Start with an inveterate beachcomber who admits to loving to collect “lots of stuff.” Add a creative soul and a graphic designer’s eye. The result is By The Sea Driftwood Company in Orleans, Massachusetts. It was launched by Catherine Wissmann and her husband Rob in 2005, after they moved to Cape Cod from New York City.
They create unique furniture and home and garden accessories using naturally-weathered driftwood, vintage nautical hardware, shells, reclaimed rope, antique bottles, old lanterns, oars, shipwreck parts and other locally-sourced objects. Their designs are sold from their gallery and studio, which is set on an old sea captain’s property on the road to Skaket Beach.
Catherine launched the company after leaving her New York City career in graphic design to raise a family. But as a creative person, she knew she needed an outlet for that energy. She began creating professionally after building a collection of unique beach finds. “I started playing around with driftwood when my kids napped,” she said. “I had been doing similar work in New York, before moving to the Cape, but once I was here my designs became a lot more whimsical. I think that was due to the natural and creative environment. The arts community here is very supportive, which makes it easier for artists to explore their creativity.”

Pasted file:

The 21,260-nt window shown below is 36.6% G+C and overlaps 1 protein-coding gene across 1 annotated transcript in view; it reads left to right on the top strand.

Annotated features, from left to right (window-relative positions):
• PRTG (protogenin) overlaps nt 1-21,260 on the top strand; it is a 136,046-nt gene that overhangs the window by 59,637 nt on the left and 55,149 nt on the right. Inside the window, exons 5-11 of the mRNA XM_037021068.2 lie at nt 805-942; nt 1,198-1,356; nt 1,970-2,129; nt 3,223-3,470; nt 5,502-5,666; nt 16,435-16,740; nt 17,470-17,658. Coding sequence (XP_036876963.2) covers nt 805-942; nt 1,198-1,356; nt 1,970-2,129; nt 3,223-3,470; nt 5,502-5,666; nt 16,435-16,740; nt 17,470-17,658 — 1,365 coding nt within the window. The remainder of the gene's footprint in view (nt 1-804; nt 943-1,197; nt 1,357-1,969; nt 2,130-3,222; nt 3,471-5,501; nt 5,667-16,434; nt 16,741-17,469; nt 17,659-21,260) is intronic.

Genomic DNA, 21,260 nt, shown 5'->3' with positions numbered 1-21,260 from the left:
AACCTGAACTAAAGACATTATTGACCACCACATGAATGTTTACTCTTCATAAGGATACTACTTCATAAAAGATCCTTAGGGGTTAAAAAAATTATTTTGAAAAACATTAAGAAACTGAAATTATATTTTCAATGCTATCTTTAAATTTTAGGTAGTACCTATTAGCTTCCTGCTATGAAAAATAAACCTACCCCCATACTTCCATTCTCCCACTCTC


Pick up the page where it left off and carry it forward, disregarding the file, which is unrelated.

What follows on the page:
Her local collecting usually is done on Lower Cape and Outer Cape beaches during late fall and early spring, often along sandy stretches that few people can access. She has an over-sand vehicle permit and a boat.
Although Catherine finds most of her raw materials on local beaches, she readily admits that she can’t resist beachcombing whenever she is near any beach. “I just can’t help myself,” she confesses.
Sometimes, when an artist has created something very special, he or she knows it right away and just can’t part with it. For Catherine, that piece was a driftwood wreath (shown in the photo at the beginning of this article). It is so evocative of the Cape Cod spirit that it was chosen to appear on the cover of Cape Cod Life magazine in 2002. “That wreath is hanging over the fireplace mantle in my living room. Many people wanted to buy it, but I just couldn’t sell it,” she said.
Catherine and Rob have custom-created many projects for interior designers. One Philadelphia-based decorator asked them to design a foyer table for a city loft. It was unusual in that it was a very modern design and the designer’s specifications were “almost architectural” in nature. “It was outside the box for me because most of my work is free-form. I simply follow what nature presents,” Catherine explained.
Catherine also was asked to create a logo from driftwood for a clothing company that used it during the industry’s high-profile Fashion Week in New York City. The piece was three-dimensional and hung by a mono filament against a curtain. “It was quite challenging,” she said.
Visitors are welcome to stop by the gallery and working studio at By The Sea Driftwood Company on Saturdays in July and August from 11 a.m. to 5 p.m. It’s also open some Sundays and weekdays by appointment.